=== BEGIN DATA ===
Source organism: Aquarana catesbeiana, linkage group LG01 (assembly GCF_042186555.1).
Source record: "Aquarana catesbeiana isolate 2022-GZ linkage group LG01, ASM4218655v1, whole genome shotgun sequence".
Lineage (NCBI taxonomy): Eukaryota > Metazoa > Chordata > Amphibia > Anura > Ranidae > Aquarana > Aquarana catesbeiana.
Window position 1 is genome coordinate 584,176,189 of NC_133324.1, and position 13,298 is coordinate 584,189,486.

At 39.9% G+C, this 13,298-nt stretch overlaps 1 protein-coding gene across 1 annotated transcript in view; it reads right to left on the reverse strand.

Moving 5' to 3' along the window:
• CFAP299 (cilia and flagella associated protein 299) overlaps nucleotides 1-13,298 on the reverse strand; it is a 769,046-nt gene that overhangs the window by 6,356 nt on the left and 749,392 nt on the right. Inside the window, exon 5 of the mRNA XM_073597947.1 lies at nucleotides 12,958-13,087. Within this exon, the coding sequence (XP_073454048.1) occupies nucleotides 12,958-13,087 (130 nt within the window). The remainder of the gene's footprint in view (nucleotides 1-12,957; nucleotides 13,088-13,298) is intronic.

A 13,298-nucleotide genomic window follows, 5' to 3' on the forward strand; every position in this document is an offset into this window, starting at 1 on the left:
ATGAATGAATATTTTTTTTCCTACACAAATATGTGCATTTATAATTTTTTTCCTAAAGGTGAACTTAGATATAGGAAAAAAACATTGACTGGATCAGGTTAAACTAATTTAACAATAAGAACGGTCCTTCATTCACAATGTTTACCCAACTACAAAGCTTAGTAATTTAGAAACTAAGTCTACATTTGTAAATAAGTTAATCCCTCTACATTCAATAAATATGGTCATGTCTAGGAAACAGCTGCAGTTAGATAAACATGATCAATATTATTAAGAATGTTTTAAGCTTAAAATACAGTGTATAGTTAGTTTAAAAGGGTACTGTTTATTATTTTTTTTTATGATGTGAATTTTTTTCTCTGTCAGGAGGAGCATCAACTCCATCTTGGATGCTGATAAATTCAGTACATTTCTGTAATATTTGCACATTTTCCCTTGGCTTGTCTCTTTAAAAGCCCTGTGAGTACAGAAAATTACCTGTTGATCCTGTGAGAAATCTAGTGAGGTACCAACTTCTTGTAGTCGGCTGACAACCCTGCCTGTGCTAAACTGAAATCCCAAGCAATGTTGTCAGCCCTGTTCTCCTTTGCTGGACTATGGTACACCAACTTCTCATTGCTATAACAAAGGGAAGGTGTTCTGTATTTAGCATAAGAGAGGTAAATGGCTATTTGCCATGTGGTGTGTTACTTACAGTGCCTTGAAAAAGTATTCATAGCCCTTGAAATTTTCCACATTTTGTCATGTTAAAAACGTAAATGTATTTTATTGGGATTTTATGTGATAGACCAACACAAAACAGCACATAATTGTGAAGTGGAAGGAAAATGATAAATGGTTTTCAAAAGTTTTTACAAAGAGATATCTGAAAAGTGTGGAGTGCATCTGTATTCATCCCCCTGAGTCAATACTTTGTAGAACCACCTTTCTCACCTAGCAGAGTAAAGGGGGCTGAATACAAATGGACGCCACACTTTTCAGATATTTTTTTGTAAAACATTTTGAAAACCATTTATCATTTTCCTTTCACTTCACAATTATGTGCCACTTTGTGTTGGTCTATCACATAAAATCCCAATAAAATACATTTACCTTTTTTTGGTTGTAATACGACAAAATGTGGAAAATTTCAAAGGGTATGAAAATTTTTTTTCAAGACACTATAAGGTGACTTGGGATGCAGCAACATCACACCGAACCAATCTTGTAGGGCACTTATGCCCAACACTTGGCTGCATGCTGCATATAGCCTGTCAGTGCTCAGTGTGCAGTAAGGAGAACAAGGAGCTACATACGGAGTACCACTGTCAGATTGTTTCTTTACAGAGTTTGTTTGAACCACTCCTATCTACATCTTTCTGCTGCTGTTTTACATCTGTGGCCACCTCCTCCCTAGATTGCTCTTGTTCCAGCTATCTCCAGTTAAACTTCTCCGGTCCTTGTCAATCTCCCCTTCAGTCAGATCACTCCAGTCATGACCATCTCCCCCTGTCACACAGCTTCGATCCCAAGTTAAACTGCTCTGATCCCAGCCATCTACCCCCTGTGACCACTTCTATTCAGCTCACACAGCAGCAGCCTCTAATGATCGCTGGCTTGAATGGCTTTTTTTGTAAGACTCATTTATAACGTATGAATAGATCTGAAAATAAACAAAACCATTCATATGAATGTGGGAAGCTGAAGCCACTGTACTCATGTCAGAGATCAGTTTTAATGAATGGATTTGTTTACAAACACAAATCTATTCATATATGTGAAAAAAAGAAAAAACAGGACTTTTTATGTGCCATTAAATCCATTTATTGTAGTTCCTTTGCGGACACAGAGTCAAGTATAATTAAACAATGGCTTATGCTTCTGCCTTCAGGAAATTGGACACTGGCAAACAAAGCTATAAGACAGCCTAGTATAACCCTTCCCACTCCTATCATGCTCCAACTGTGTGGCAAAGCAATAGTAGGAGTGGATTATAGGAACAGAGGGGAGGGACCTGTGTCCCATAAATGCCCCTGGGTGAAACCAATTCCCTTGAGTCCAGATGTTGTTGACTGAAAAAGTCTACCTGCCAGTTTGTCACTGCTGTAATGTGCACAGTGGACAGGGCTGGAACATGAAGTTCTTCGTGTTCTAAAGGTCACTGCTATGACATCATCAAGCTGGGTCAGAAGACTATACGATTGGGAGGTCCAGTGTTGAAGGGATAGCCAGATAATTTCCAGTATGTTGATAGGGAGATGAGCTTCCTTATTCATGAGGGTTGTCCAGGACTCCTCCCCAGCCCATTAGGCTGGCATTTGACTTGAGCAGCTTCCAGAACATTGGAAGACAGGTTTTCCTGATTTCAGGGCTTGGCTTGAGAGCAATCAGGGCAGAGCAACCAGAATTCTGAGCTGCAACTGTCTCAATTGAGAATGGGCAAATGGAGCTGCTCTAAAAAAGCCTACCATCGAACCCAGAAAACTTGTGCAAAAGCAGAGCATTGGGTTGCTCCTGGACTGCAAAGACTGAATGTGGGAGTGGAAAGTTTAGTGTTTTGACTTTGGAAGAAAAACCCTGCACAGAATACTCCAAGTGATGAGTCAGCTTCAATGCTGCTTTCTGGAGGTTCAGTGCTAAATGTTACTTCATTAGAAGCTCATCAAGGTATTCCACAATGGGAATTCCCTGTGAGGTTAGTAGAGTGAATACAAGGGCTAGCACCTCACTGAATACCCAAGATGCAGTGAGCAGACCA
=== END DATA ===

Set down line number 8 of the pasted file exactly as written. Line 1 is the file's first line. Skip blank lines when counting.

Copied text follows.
A 13,298-nucleotide genomic window follows, 5' to 3' on the forward strand; every position in this document is an offset into this window, starting at 1 on the left: